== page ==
Even Omid Scobie was not immune to Kensington Palace’s balls-to-the-wall PR extravaganza for the Duchess of Cambridge’s 40th birthday. I’ve believed for two weeks now that Kensington Palace sent out guidance to journalists, likely in the form of an outline, talking points and pages full of “quotes” from people around Kate and people who have dealt with Kate through her meager patronage list. It’s been interesting to see what various royal reporters have done with the same basic information and what they focus on. Scobie was shady, but honestly, he wasn’t the only shady reporter covering Kate’s birthday buttons. Scobie started his piece by pointing out the shift in Kate’s work and “work ethic” when she had competition. Some highlights from Scobie’s Harper’s Bazaar piece:
Kate began doing more starting in 2019: Rather than simply follow the roadmaps suggested to her by senior palace aides, Kate was taking the reigns of her own royal career as she continued to navigate a more senior role within the House of Windsor (one that will eventually see her as Queen consort to King William).
She’s more ambitious now: “Kate’s confidence has grown tenfold – there’s a lot she wants to achieve in the years ahead,” a Palace insider tells BAZAAR.com. “I also think that witnessing the way in which William, Meghan [the Duchess of Sussex] and [Prince] Harry spearheaded successful and unique projects of all different types served as major inspiration,” says a former senior palace aide. “She often played it safe in the past, perhaps almost too safe, but she’s more ambitious now.”
Scobie on the shift he’s seen: As someone who has covered the work and lives of the young royals for over a decade, I too have noticed a shift. Engagement notes from Kensington Palace emphasizing how “keen” Kate is to learn about an issue or charitable focus, have gradually turned into carrying out projects with tangible results that deliver more than just pretty photos. Example? The November 2020 “Big Change Starts Small” research report into early childhood development that the duchess founded has since evolved into an important arm of The Royal Foundation (the charity that supports the work of the Cambridges)—and a major cornerstone of her public life.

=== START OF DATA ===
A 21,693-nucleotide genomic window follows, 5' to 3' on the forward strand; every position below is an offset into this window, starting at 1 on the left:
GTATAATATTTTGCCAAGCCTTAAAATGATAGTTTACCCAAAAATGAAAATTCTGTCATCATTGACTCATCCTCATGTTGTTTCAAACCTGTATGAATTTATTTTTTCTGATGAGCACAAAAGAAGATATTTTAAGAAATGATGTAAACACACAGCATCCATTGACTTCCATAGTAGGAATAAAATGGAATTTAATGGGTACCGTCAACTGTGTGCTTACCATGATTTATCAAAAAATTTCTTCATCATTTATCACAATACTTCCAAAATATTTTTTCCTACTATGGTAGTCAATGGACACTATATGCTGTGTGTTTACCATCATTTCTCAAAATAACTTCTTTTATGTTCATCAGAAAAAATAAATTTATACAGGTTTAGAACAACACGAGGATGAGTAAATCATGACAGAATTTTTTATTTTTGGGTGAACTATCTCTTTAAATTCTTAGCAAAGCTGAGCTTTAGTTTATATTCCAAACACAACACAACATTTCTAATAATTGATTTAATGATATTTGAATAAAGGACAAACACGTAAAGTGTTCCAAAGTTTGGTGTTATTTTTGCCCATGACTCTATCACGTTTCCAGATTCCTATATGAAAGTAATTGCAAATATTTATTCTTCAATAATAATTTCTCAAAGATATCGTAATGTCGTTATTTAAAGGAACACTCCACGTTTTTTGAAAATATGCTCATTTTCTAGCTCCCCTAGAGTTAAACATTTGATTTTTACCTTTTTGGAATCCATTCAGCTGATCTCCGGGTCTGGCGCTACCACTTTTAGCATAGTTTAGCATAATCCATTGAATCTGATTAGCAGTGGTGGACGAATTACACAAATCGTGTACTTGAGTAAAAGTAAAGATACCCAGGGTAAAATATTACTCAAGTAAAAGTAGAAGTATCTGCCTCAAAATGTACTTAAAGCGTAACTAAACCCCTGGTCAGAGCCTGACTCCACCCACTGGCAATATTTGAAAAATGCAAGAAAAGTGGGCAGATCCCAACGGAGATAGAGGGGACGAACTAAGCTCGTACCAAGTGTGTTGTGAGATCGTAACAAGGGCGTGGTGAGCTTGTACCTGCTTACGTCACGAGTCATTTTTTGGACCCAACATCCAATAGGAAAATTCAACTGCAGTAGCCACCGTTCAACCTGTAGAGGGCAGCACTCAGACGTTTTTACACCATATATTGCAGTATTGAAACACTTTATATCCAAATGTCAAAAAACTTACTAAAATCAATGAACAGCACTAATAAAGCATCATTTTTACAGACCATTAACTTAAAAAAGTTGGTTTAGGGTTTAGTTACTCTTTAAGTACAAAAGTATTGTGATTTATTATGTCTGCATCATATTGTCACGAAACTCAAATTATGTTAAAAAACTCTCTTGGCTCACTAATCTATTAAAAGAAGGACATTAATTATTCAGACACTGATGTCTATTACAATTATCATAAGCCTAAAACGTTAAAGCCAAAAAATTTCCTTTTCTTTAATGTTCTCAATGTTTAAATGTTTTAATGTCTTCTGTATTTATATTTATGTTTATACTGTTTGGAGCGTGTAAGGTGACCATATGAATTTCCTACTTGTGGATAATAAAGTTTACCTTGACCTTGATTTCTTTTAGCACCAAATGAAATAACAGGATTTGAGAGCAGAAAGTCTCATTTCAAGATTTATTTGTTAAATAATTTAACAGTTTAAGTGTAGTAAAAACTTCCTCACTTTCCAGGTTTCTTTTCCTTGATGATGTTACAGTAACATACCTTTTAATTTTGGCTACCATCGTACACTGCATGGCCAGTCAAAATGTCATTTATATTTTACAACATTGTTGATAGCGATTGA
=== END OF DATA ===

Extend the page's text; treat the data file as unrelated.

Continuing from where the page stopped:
Katie Nicholl on Kate’s future: “She’s an extremely safe pair of hands,” Katie Nicholl, author of the bestselling biography, Kate: The Future Queen, tells BAZAAR. “Juggling being such a private person with an immensely public role, raising a young family in the spotlight, managing your marriage—making it happy and successful—with so many people watching. . . None of that is easy. But I think she’s really found her stride now. We are now seeing more of the real Kate than ever and it’s standing the royal family in great stead.”
[From Harper’s Bazaar]
I’ve said before that watching the Sussex saga gave me a newfound and begrudging respect for the balancing act Kate has pulled off within the family and in the media. Now, does Kate also benefit from A) whiteness and B) positioning herself as the “good duchess” to Meghan’s foil? Of course. The story of Keen Kate and the Wiglet That Saved the Empire is now inextricably linked to Meghan and Harry’s exile. Kate showed her hand and exposed her own ruthless streak, and now she’s trying to put that genie back in the bottle and pretend that she had nothing to do with any of it. Two things are especially funny to me: Scobie writing “keen” and how he managed to give credit to Meghan and Harry for the change in Kate.
Photos courtesy of Backgrid, Avalon Red.
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